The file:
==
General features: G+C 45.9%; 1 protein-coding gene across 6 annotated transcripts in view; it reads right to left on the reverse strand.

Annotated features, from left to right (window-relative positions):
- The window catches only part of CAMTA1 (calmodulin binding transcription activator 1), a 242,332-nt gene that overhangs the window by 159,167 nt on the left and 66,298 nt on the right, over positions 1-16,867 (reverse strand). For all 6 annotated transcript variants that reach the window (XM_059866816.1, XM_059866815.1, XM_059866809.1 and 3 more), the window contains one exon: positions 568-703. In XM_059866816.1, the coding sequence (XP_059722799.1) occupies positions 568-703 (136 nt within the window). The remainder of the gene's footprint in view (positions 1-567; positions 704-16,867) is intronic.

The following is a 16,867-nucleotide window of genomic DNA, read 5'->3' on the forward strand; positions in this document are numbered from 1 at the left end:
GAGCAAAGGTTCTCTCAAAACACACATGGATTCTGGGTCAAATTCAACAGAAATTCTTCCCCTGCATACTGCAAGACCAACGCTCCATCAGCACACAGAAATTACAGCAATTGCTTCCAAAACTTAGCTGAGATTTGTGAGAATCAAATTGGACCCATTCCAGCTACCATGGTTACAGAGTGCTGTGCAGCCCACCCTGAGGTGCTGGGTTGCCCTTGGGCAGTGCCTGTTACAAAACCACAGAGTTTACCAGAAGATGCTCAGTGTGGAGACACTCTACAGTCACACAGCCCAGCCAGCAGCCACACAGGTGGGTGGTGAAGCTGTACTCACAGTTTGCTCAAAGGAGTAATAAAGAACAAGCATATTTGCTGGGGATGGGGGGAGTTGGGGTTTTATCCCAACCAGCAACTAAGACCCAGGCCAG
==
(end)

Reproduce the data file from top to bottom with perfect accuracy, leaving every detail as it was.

General features: G+C 45.9%; 1 protein-coding gene across 6 annotated transcripts in view; it reads right to left on the reverse strand.

Annotated features, from left to right (window-relative positions):
- The window catches only part of CAMTA1 (calmodulin binding transcription activator 1), a 242,332-nt gene that overhangs the window by 159,167 nt on the left and 66,298 nt on the right, over positions 1-16,867 (reverse strand). For all 6 annotated transcript variants that reach the window (XM_059866816.1, XM_059866815.1, XM_059866809.1 and 3 more), the window contains one exon: positions 568-703. In XM_059866816.1, the coding sequence (XP_059722799.1) occupies positions 568-703 (136 nt within the window). The remainder of the gene's footprint in view (positions 1-567; positions 704-16,867) is intronic.

The following is a 16,867-nucleotide window of genomic DNA, read 5'->3' on the forward strand; positions in this document are numbered from 1 at the left end:
GAGCAAAGGTTCTCTCAAAACACACATGGATTCTGGGTCAAATTCAACAGAAATTCTTCCCCTGCATACTGCAAGACCAACGCTCCATCAGCACACAGAAATTACAGCAATTGCTTCCAAAACTTAGCTGAGATTTGTGAGAATCAAATTGGACCCATTCCAGCTACCATGGTTACAGAGTGCTGTGCAGCCCACCCTGAGGTGCTGGGTTGCCCTTGGGCAGTGCCTGTTACAAAACCACAGAGTTTACCAGAAGATGCTCAGTGTGGAGACACTCTACAGTCACACAGCCCAGCCAGCAGCCACACAGGTGGGTGGTGAAGCTGTACTCACAGTTTGCTCAAAGGAGTAATAAAGAACAAGCATATTTGCTGGGGATGGGGGGAGTTGGGGTTTTATCCCAACCAGCAACTAAGACCCAGGCCAG